Escort is a band that doesn’t stop. Comprised of seventeen, high-octane players they’re a party in and of themselves that electrify even the fussiest critics. We caught up with them for a few words before their Hopscotch set, which unfortunately was nixed due to weather a few hours later. They didn’t seem to have difficulty entertaining themselves in the City of Oaks.
Donkey Jaw: You guys have been called NYC’s best live band by everyone from Time Out to Pitchfork. Does that create any kind of unwanted pressure, say on a night when you maybe just aren’t feeling 100%?
Eugene Cho: It’s extremely flattering, and it definitely raises expectations. It might be a concern if Adeline wasn’t around, but she’s such a fireball that we could do a Kanye set-up where you don’t see the rest of the band and people would still be entranced.
Adeline Michele – Having such a positive rep makes us want to live up to it and raise the bar higher each time. Every show is always exciting. Sometimes a night that starts out not quite 100% turns out to be the best. The moment we set foot on that stage, it’s just pure fun.
Speaking of shows, how does a seventeen member band prepare for a show? Careful planning or go with the flow?
AM: No specific ritual. The best part of my preparation is finding my outfit.
EC: We kind of make stuff up as we go along. Everyone holds onto this invisible mystical handrail that guides us through the underground journey of our set.
Living in Brooklyn you are surrounded by everything on the verge when it comes to all things creative. What do you think will be the next trend we see with dance music?
EC: The timbres and feeling of club music have been adopted by so many artists over the last few years. There’s been so much dance music fusion, with pop megastars and bedroom rockers alike. Interest in pure “traditional” dance music is gaining. Chicago house, Detroit techno and classic disco have always been championed by some, but now producers all over the place are beginning to realize what’s great about it to.
Your self-titled album came out last fall to rave reviews. What are you folks creating these days?
EC: Babies, lots of babies. There are three brand new parents, myself included. We are coming up with band names for their future world-famous supergroup. We’ve been putting together some remixes too, of our stuff and for others. We just did a nice remix trade with RAC that we’re very excited about.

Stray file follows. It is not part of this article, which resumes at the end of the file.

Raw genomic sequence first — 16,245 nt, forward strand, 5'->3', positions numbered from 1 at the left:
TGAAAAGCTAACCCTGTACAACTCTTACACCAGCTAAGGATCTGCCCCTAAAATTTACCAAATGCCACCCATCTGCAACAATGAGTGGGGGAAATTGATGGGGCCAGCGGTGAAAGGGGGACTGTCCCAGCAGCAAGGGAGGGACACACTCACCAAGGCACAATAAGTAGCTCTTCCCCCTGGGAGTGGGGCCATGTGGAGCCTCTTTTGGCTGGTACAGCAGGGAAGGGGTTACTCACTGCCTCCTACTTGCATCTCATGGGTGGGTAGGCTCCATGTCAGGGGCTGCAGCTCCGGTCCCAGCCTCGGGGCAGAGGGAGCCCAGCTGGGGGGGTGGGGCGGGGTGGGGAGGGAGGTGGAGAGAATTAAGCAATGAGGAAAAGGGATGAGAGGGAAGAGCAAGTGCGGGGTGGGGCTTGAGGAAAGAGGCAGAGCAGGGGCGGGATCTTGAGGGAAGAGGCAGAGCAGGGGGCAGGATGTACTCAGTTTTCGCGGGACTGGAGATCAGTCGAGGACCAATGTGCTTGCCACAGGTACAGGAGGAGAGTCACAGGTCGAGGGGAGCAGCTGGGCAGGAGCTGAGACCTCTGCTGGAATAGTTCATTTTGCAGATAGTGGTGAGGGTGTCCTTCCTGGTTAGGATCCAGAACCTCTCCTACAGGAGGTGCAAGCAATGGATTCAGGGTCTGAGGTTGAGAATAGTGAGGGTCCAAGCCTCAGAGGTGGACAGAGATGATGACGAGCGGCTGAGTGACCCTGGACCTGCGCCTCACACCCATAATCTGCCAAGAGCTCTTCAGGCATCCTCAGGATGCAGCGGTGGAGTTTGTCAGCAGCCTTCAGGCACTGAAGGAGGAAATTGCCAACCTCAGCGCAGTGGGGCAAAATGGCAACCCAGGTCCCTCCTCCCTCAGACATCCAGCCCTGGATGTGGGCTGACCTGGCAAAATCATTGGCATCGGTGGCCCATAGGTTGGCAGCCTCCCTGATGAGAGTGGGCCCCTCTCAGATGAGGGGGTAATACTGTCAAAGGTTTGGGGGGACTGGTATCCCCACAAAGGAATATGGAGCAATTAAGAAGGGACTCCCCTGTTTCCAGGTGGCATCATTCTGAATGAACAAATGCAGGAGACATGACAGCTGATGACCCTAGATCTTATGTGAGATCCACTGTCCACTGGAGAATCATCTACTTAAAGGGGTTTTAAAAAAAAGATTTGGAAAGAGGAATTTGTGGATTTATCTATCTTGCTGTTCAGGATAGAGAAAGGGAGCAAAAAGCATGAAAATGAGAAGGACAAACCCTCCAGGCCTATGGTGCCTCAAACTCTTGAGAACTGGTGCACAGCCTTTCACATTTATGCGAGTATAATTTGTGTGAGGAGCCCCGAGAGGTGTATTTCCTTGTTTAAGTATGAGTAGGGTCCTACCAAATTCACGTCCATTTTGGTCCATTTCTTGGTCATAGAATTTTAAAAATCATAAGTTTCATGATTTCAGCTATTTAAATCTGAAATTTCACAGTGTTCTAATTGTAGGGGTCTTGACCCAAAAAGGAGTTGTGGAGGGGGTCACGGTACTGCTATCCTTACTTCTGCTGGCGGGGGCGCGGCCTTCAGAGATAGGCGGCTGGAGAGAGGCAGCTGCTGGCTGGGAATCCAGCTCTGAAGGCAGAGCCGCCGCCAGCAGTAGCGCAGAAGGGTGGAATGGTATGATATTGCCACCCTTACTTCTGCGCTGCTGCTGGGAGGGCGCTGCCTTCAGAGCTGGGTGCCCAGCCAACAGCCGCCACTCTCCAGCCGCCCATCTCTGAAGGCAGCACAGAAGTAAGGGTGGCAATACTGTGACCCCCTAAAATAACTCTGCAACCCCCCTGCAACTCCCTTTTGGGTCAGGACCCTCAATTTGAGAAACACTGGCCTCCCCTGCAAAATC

AM: And more shows. A big Halloween show at Webster Hall October 27th. Continuing to let the world know about our album while we prepare for the next.
What are your thoughts on closing out three days of amazing Hopscotch music with the Roots?
AM: Super excited. We love playing festivals in general because the crowds are usually very excited and come with a super positive attitude. We are big fans of The Roots, so this bill is a big deal for us.
EC: We’ve, been a fan for years. I remember years ago at a small show just after Do You Want More came out, some clowns kept asking them to let them rhyme during a show. Tariq finally relented and they ended up being terrible emcees. He took the mic back after they embarrassed themselves and tore them to shreds with a vicious a cappella freestyle. Then without missing a beat, he brought the band back in and said, “I shall proceed and continue to rock the mic… ” Classic moment.
We caught up with Eugene a few days after the big rain out to find out what they did in Raleigh after their set was canceled. They had no trouble finding a good time, which doesn’t surprise us in the least.
What did you guys get into once you heard your set was cut?
EC: We had to take refuge at the lobby of the Marriott. There happened to be a debutante ball going on. So it was us all dressed in our stage gear surrounded by other concertgoers and debutantes. We all enjoyed a fair share of surprisingly good Manhattans. After the storm finally passed we got the news. We proceeded to take all our hospitality to our hotel room where we could watch The Roots play while we enjoyed a smorgasbord of Carolina BBQ.
You’re always rolling the dice with outdoor venues. Our drummer Benny spoke with the monitor man in the middle of the storm. The rain was beginning to wane and Benny asked him if he thought it was even safe to go out on the stage to get his stuff. He said, “I think so. I mean it rained at a show I did last week and I got shocked two times. It wasn’t so bad.”